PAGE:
The concept of integrating safety and health into the business framework appears to be the next major focus for safety and health professionals. Today it even has its own acronym - ISM (Integrated Safety Management). And why not? The idea of streamlining how the business operates, interweaving safety with the systems, processes, tasks, and jobs of the business so finely that one cannot discern what is safety and what is in fact the actions people are doing should be the dream of every safety and health professional. Especially in this age of downsizing, rightsizing, streamlining, and increasing operational efficiencies, integration would seem to be the right thing to do in a business sense. And while many professionals profess this is what they want to have happen, the actuality of what really is occurring is in opposition. Typically what happens is that safety, like other departments within the organization, creates separate policies, procedures, processes, and guidelines. These are combined together and called a health and safety management system. Let's be clear, this author fully supports the belief that having some form of health and safety management system is imperative. What this paper is challenging is the implementation of that management system. The question is whether to focus the implementation for integration from a collaborative perspective or a competing one. The concern is that professionals are using the word integration, which requires a collaborative frame of reference, but their immediate and historical frames of reference are from a competing model. This paper will explore the author's belief of the current existing problem. It will then introduce the concepts around systems thinking and collaboration to offer a new frame of reference and understanding for safety professionals.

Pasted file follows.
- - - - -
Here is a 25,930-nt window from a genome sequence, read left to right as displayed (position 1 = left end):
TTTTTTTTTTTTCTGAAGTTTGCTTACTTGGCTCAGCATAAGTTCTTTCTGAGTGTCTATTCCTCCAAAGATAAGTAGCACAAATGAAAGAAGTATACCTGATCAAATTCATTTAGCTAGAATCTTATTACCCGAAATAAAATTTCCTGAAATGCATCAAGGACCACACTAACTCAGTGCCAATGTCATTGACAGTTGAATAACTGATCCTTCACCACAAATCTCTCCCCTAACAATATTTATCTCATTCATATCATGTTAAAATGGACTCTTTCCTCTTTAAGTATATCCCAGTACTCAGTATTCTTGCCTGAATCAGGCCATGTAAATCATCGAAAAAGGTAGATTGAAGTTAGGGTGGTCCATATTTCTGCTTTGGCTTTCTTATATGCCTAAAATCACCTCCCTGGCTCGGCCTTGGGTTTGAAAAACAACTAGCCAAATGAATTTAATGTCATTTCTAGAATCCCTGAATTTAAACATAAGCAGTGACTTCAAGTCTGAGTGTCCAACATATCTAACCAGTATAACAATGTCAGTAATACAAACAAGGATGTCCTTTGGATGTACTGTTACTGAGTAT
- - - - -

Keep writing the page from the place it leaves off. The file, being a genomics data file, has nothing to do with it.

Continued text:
Most professionals in safety, if they have been in the field for any length of time, are familiar with the basic 3E's of safety - engineering, education, and enforcement. Engineering involves the practice of identifying safety hazards, evaluating those hazards for their risk potential (frequency versus severity models) to injury employees, customers or public (depending on your frame of reference), applying controls (engineering, writing procedures and developing training as administrative, and determining personal protective equipment) to eliminate or reduce the hazard, and re-assessing to ensure the controls are in fact working. Education involves teaching people about the hazards that exist in their jobs, which can't be completely eliminated, and the written procedures they must follow to ensure they don't get hurt. Enforcement involves punishing employees in some form when they do not in fact follow the procedures they were trained to do in the education phase. This 3E of thinking permeates every aspect of our being. It is the historical foundation for how safety professionals approach their work. It is further supported by regulations promulgated by governing agencies. These regulations for the most part follow the 3E's process by outlining what needs to occur when a new hazard is identified.